The National  Memo Logo

Smart. Sharp. Funny. Fearless.

Monday, December 09, 2019 {{ new Date().getDay() }}

By William Murphy, Newsday

NEW YORK — Firefighters were pouring water onto billowing smoke in East Harlem on Wednesday morning after a reported explosion and possible building collapse that injured about 15 people, officials said.

A Harlem Hospital spokesman said there was one patient so far in a “condition reported as serious trauma.”

“We are expecting more” patients, spokesman Lamarr Nelson said.

The incident in the area of 116th Street and Park Avenue was reported at 9:31 a.m. and the first firefighting units were on scene at 9:33 a.m., a Fire Department spokeswoman said. She said it was being handled as a fifth alarm by late morning, meaning there were about 44 units and about 198 firefighters on the scene.

The NYPD dispatched its bomb squad and Emergency Services Unit, and the federal Joint Terrorism Task Force was there as per usual protocol, officials said.

Jess Perez, 24, who lives just a few blocks away, said she felt her building shake badly, so her first thought was that something had happened to it.

“I came right out of my building,” Perez said. “I knew it was something big.”

Perez saw other people who also streamed onto the street, wondering what had happened.

“Suddenly I see people running,” she said. “I could see thick orange flames on top of the roof.”

A Con Edison spokesman said utility crews were out on the scene but they had no immediate word on what had happened.

Metro-North Railroad trains run on elevated track along Park Avenue at that point, and the MTA said service on the New Haven and Harlem lines into and out of Grand Central Terminal was temporarily delayed until further notice “due to police activity.”

AFP Photo/Andrew Burton

Advertising

Start your day with National Memo Newsletter

Know first.

The opinions that matter. Delivered to your inbox every morning

President Joe Biden

The price of gasoline is not Joe Biden's fault, nor did it break records. Adjusted for inflation, it was higher in 2008 when Republican George W. Bush was president. And that wasn't Bush's fault, either.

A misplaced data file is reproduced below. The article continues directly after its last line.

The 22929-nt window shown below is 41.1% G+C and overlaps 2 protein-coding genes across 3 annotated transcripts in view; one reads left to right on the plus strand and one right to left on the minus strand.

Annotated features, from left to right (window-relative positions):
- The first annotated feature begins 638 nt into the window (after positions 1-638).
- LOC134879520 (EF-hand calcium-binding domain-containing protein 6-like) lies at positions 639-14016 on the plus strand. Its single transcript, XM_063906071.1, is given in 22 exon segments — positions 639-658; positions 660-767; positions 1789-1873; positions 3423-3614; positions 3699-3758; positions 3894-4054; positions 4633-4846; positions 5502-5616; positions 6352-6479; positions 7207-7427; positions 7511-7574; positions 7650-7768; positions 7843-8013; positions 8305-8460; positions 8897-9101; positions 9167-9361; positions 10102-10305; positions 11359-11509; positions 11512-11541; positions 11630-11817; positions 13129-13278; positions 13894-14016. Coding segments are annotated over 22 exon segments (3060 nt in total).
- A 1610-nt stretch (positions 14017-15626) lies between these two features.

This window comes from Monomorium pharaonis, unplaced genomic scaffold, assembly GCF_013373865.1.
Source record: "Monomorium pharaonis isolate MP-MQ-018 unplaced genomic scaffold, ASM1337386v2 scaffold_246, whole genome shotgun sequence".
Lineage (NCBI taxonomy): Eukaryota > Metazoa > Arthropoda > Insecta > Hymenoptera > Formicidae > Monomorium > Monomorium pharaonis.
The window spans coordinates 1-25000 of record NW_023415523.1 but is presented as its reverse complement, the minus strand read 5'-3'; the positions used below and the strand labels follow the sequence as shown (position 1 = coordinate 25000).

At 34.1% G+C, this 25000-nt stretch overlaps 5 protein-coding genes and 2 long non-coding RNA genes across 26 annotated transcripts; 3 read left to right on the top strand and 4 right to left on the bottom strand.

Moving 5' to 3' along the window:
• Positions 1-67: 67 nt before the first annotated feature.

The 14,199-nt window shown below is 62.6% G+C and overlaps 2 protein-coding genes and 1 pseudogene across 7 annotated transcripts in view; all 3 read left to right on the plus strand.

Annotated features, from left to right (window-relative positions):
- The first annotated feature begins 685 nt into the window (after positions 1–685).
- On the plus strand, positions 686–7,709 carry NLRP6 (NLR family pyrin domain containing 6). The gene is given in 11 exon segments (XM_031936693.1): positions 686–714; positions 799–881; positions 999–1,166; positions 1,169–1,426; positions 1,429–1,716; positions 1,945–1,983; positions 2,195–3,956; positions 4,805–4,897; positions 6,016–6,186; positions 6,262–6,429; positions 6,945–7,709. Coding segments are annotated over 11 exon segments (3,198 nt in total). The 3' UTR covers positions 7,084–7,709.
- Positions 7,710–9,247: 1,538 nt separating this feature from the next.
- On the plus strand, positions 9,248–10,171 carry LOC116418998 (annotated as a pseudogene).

We don't have to like today's inflation, but that problem, too, is not Biden's doing. Republicans are nonetheless hot to pin the rap on him. Rising prices, mostly tied to oil, have numerous causes. There would be greater supply of oil and gas, they say, if Biden were more open to approving pipelines and more drilling on public land.

Keep reading... Show less
Youtube Screenshot

Heat deaths in the U.S. peak in July and August, and as that period kicks off, a new report from Public Citizen highlights heat as a major workplace safety issue. With basically every year breaking heat records thanks to climate change, this is only going to get worse without significant action to protect workers from injury and death.

The Occupational Safety and Health Administration admits that government data on heat-related injury, illness, and death on the job are “likely vast underestimates.” Those vast underestimates are “about 3,400 workplace heat-related injuries and illnesses requiring days away from work per year from 2011 to 2020” and an average of 40 fatalities a year. Looking deeper, Public Citizen found, “An analysis of more than 11 million workers’ compensation injury reports in California from 2001 through 2018 found that working on days with hotter temperatures likely caused about 20,000 injuries and illnesses per year in that state, alone—an extraordinary 300 times the annual number injuries and illnesses that California OSHA (Cal/OSHA) attributes to heat.”

Keep reading... Show less
{{ post.roar_specific_data.api_data.analytics }}